Value vs Reference: Understanding the Differences in Copying Primitive Values and Objects in JavaScript

JavaScript is a popular programming language that is used to create interactive websites and web applications. One of the key concepts to understand when working with JavaScript is the difference between primitive values and objects.

Primitive values, such as numbers, strings, and booleans, are stored directly in a variable. When a primitive value is assigned to a new variable, JavaScript creates a new copy of the value and assigns it to the new variable. For example:

let x = 5;
let y = x;
x = 10;
console.log(y); // Output: 5

In this example, when we assign the value of x to y, JavaScript creates a new copy of the value 5 and assigns it to y. Changing the value of x does not affect the value of y, because they are two separate copies of the same value.

Objects, on the other hand, are stored as references. This means that a variable holds a reference to the memory location of the object, rather than the object itself. When an object is assigned to a new variable, the new variable holds a reference to the same object in memory. For example:

const obj = { a: 1, b: 2 };
const ref = obj;
obj.a = 10;
console.log(ref.a); // Output: 10

In this example, when we assign the value of obj to ref, JavaScript assigns ref a reference to the same object in memory as obj. Changing a property of the object through one reference affects the other reference as well, because they are both pointing to the same object.

It’s important to keep in mind that when working with objects in JavaScript, it’s generally a best practice to create a new copy of the object if you need to make changes to it, rather than modifying the original object. One way to create a new copy of an object is by using the spread operator .... Here's an example:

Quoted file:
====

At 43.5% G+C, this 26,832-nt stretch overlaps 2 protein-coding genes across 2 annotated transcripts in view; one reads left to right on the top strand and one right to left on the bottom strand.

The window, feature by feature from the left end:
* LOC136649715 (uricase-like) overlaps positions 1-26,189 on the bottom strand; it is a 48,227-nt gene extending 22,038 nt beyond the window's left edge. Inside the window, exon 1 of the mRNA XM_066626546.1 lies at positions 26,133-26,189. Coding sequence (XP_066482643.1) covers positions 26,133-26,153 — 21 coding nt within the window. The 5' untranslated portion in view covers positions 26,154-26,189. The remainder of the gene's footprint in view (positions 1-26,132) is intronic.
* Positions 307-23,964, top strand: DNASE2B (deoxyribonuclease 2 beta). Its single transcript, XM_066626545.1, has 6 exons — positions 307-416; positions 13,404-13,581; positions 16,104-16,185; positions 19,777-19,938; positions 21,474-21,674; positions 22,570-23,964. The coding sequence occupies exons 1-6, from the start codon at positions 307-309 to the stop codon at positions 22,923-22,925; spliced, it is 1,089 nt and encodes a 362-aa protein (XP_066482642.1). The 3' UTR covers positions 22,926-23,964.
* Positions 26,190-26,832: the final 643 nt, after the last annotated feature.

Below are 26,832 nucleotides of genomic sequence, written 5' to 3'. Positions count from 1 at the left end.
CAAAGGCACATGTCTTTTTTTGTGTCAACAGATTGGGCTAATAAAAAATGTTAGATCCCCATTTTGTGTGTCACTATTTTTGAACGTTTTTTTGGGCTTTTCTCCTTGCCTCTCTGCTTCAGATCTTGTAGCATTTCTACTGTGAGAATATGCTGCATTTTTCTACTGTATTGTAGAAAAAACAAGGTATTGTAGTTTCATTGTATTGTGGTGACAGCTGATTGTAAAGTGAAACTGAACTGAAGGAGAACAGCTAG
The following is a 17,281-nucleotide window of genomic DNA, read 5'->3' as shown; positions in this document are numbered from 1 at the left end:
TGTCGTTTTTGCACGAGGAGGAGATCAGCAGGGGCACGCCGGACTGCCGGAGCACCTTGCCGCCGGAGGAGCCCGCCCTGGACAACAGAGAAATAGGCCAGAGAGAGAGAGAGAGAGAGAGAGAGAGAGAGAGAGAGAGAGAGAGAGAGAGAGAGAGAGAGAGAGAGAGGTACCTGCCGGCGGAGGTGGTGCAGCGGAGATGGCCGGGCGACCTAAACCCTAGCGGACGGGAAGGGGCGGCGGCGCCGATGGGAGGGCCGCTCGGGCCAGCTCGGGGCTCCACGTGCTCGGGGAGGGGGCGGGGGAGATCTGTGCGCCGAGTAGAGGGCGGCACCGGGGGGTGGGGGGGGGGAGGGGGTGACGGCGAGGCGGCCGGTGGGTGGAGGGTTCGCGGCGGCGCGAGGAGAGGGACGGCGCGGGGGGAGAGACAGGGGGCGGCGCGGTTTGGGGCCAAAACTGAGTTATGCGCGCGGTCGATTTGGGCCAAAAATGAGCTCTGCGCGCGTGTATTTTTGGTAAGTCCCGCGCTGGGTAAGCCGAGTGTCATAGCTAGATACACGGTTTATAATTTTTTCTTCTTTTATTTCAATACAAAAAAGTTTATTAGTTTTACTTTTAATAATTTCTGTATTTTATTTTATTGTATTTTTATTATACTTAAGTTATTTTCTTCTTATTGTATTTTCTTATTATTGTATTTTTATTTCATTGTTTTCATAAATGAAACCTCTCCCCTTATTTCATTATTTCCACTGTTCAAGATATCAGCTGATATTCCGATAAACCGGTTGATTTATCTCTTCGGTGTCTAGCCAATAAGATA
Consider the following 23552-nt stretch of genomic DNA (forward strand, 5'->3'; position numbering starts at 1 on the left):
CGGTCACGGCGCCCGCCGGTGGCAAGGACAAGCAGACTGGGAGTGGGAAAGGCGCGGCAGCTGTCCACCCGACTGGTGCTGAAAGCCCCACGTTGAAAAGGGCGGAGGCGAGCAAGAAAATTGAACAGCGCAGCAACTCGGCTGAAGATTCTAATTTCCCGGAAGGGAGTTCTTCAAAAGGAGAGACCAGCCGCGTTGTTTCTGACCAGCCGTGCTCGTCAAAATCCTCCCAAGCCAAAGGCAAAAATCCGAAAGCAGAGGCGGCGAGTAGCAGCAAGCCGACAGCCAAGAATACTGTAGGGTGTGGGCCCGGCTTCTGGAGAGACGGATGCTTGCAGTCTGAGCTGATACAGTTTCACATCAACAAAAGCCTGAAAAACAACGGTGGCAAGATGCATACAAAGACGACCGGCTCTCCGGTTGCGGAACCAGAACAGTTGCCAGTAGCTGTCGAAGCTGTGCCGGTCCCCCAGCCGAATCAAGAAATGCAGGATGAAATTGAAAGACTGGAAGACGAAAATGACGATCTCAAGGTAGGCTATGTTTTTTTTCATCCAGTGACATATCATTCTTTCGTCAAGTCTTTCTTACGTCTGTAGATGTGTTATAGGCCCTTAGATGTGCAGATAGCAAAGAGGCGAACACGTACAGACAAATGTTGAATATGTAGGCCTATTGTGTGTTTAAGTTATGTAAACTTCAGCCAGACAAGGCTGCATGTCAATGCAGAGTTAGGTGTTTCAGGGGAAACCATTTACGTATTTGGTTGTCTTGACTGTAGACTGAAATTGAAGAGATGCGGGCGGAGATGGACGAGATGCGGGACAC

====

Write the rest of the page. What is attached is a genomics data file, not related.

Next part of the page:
const a = [1, 2, 3];
const b = [...a];
const c = a;
a.push(4);
console.log(b); // Output: [1, 2, 3]
console.log(c); // Output: [1, 2, 3, 4]

In this example, the spread operator ... is used to create a new copy of the array a and assign it to the variable b. This means that when we later modify the original array a by adding an element to it using the push() method, the new element is not added to the copy in b.

In contrast, the variable c is assigned a reference to the same array as a, so when we later modify the original array a, the changes are also reflected in c because they are pointing to the same array.

It’s important to understand the difference between primitive values and objects in JavaScript in order to write efficient and maintainable code. The spread operator is a useful tool for creating new copies of objects and avoiding unexpected behavior caused by references.

Apart from the spread operator, here are a few other copying techniques that can be used to create new copies of objects in JavaScript:

It’s important to note that each of these techniques has its own set of advantages and limitations. The choice of which technique to use depends on the specific requirements of your project and the properties of the objects you are working with.

I hope that you have a better understanding of the difference between copying values and copying references after reading this article. Feel free to reach out to me with any questions or comments you may have. I am always happy to hear from my readers and help in any way I can. Happy coding :)

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Kirmani

With 20+ years in IT, a highly experienced Software Engineer. Diverse skills, stay current with latest tech, deliver high-quality work, love to share knowledge